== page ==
In a surprising and disappointing move, U.S. Secretary of Labor Alexander Acosta has decided to appeal U.S. District Court Judge Amos Mazzant’s decision on the merits that the U.S. Department of Labor’s Overtime Rule is unlawful. Secretary Acosta filed a notice to appeal the decision on October 30, 2017 to the U.S. Court of Appeals for the 5th Circuit.
In a public statement, the Department of Labor stated, “Once this appeal is docketed, the Department of Justice will file a motion with the 5th Circuit to hold the appeal in abeyance while the Department of Labor undertakes further rulemaking to determine what the salary level should be.”
The August 31, 2017 decision by Judge Mazzant found that the DOL focused too heavily on the amount of money exempt employees make – instead of on their job duties – for overtime eligibility.
It appears that the Secretary of Labor is filing the new appeal to preserve the ability to engage in new rulemaking to set an increased salary threshold, without violating the August 31, 2017 ruling of Judge Mazzant.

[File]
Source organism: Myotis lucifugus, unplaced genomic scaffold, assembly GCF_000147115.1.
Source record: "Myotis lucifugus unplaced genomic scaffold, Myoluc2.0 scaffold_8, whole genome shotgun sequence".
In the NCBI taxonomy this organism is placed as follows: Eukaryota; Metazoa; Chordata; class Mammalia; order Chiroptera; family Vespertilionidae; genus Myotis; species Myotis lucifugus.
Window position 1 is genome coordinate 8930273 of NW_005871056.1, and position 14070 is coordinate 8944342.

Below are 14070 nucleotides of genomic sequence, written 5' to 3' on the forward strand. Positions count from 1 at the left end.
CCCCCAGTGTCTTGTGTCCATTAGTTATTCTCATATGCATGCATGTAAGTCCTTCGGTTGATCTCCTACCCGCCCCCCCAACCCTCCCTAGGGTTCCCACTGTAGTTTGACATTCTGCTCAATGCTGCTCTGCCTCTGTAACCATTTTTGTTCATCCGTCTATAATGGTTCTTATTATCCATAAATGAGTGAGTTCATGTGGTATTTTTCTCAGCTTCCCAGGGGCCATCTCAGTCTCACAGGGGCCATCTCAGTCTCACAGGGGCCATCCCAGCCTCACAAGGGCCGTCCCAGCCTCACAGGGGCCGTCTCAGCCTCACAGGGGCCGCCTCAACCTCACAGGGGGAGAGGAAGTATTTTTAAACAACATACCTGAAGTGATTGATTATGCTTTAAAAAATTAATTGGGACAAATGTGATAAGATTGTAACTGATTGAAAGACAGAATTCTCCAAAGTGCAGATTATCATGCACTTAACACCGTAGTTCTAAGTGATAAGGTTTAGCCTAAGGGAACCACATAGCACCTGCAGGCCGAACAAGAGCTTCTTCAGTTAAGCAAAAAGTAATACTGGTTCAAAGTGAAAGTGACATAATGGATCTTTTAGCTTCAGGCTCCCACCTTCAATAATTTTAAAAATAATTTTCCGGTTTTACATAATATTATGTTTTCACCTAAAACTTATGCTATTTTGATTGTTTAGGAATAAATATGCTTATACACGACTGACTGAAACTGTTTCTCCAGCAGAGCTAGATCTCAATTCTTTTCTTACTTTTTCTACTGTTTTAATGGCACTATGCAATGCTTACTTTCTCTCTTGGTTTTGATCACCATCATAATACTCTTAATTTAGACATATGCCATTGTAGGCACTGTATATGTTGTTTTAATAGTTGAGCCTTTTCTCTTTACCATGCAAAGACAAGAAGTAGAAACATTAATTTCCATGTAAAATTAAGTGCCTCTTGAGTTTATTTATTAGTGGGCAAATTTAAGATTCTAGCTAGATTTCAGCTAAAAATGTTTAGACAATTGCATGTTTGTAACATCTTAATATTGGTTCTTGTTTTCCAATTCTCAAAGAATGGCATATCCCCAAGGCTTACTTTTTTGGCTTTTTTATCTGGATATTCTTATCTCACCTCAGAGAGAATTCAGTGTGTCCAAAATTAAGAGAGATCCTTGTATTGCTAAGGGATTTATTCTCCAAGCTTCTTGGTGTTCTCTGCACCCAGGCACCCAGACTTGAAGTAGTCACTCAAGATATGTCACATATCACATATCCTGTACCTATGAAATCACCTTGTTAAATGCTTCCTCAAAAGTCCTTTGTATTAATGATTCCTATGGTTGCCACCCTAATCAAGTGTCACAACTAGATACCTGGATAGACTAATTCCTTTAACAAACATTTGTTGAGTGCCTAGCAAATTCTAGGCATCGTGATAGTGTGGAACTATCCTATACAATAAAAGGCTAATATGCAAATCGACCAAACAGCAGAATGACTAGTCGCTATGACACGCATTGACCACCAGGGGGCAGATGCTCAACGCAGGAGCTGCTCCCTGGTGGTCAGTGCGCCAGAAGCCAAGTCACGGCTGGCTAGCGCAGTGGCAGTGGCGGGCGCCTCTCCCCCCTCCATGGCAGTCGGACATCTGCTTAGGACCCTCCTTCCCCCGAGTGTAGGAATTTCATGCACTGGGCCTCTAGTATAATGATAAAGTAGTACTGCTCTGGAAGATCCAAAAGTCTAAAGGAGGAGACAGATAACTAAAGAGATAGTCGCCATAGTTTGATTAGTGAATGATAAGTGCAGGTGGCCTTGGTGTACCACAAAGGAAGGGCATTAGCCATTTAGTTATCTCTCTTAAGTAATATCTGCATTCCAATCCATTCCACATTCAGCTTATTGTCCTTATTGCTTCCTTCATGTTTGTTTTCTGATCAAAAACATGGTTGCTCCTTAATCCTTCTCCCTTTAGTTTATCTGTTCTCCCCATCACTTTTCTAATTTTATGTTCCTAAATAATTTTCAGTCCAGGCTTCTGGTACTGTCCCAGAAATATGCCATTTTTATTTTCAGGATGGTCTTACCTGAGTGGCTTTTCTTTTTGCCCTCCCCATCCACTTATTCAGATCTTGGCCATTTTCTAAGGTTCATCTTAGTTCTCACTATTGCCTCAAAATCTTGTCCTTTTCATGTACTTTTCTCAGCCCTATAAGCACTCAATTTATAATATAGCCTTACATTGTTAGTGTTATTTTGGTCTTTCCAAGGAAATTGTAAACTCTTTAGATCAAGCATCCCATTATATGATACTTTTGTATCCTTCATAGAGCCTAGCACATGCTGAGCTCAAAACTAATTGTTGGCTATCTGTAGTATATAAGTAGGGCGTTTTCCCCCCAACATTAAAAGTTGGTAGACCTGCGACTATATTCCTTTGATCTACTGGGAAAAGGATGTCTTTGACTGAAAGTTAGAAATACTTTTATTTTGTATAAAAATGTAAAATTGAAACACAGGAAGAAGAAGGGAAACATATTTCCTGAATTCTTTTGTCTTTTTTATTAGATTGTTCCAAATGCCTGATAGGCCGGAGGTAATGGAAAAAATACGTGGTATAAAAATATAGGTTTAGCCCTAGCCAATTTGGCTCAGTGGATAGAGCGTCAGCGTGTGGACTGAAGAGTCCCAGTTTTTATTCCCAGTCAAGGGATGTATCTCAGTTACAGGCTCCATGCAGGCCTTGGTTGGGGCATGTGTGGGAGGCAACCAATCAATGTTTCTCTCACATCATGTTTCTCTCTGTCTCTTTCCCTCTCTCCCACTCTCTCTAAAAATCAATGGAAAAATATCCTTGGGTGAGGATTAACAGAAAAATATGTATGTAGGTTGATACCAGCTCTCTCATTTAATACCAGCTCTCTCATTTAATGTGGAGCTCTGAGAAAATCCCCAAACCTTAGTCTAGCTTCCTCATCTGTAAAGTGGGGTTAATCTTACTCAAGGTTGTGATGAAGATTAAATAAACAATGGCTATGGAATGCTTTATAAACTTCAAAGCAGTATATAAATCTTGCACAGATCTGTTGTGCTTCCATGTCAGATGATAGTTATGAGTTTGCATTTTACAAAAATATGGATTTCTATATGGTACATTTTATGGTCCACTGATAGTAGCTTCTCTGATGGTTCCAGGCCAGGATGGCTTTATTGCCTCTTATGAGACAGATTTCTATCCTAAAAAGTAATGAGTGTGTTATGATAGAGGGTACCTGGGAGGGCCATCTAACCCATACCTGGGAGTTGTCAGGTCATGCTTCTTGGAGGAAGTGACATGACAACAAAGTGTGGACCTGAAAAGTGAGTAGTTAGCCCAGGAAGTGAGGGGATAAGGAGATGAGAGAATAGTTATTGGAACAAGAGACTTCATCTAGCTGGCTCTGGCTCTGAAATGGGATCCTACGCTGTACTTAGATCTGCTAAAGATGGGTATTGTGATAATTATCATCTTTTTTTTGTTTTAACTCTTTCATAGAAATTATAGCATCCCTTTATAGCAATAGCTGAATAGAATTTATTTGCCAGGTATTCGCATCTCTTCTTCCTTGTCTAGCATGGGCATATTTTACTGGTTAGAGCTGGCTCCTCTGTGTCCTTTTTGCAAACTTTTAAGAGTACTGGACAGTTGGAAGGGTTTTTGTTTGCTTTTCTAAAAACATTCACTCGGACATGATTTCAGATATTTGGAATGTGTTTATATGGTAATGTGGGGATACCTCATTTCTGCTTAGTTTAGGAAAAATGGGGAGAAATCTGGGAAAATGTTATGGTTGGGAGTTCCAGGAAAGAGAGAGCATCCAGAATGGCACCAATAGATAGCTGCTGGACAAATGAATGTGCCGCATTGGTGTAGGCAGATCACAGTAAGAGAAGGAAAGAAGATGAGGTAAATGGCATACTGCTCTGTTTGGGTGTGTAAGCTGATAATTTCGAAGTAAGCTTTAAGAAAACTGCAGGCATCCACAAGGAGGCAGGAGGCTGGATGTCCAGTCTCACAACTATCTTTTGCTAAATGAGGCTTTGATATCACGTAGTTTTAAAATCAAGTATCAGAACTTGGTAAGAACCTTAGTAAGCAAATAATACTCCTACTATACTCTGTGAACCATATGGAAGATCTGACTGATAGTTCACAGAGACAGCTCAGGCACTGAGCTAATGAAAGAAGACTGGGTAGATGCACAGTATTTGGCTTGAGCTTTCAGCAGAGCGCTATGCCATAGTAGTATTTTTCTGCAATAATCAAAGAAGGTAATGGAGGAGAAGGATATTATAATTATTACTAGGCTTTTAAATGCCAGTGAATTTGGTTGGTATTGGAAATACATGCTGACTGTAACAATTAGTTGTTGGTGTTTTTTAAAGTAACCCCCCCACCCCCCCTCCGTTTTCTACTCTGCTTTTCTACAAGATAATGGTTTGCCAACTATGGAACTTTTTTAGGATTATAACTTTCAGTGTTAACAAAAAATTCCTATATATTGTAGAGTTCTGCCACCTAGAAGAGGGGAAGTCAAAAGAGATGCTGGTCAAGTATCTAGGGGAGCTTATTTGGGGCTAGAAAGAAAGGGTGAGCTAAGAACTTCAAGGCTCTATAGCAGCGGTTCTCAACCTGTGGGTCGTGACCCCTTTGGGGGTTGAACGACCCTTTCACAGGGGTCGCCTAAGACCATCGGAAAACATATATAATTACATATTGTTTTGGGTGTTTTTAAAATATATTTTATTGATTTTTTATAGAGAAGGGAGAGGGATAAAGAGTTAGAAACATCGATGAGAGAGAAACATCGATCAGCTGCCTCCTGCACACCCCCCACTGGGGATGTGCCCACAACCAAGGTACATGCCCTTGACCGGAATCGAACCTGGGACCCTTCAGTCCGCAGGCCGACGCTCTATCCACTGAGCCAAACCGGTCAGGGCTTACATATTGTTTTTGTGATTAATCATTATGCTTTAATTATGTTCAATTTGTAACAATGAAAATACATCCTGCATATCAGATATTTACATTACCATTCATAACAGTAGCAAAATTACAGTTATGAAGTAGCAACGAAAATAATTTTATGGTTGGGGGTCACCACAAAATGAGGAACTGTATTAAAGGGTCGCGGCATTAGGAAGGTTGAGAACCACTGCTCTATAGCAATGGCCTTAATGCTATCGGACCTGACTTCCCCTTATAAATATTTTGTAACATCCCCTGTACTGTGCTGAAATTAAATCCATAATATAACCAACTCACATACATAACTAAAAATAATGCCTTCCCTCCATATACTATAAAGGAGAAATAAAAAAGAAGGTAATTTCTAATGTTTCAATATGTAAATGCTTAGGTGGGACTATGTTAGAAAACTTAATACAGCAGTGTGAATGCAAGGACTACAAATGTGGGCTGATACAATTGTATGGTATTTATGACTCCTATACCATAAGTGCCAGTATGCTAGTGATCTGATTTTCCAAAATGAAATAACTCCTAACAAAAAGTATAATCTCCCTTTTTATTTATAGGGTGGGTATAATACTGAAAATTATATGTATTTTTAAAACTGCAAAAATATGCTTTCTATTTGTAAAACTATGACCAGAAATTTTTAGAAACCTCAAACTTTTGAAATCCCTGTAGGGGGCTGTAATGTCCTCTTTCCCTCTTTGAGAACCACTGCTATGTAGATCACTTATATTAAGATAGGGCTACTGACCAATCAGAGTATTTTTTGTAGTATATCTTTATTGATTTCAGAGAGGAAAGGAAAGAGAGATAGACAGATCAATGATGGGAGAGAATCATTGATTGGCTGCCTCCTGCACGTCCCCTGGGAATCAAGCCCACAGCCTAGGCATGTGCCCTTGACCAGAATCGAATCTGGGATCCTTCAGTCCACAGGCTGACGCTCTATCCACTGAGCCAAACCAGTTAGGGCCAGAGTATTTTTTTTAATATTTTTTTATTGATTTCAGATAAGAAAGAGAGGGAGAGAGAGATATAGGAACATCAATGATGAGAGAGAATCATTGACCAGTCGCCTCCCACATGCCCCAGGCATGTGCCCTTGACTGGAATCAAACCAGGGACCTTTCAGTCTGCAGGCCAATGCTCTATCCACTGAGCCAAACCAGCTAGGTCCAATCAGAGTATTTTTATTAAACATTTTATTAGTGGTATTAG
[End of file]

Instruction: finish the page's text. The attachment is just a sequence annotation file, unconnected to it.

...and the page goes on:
The DOL is currently reviewing more than 140,000 public comments recently submitted at the request of Secretary Acosta to advise the DOL on what a new Rule should look like, in terms of overtime eligibility. We have previously reported that Secretary Acosta believes a salary level in the range of $33,000 is more appropriate than the $47,000 figure in the enjoined Rule.
It is clear that Secretary Acosta wants to avoid a ruling on the merits by the U.S. Court of Appeals for the 5th Circuit. He is likely hoping to make moot any decision by the 5th Circuit by issuing a new Notice of Proposed Rulemaking with a different Rule that will be less vulnerable to attack.
It is also likely that, once a new Rule has been promulgated, the DOL will file another Motion, seeking to vacate the decision of Judge Mazzant, to avoid having on the books a reported case that limits the authority of the Secretary of Labor.
Editor’s Note: Let us hope that there would be vigorous opposition to a Motion to Vacate Judge Mazzant’s decision. That is important future guidance, in the event that a Secretary of Labor again seeks to overreach his or her authority under the federal wage and hour law.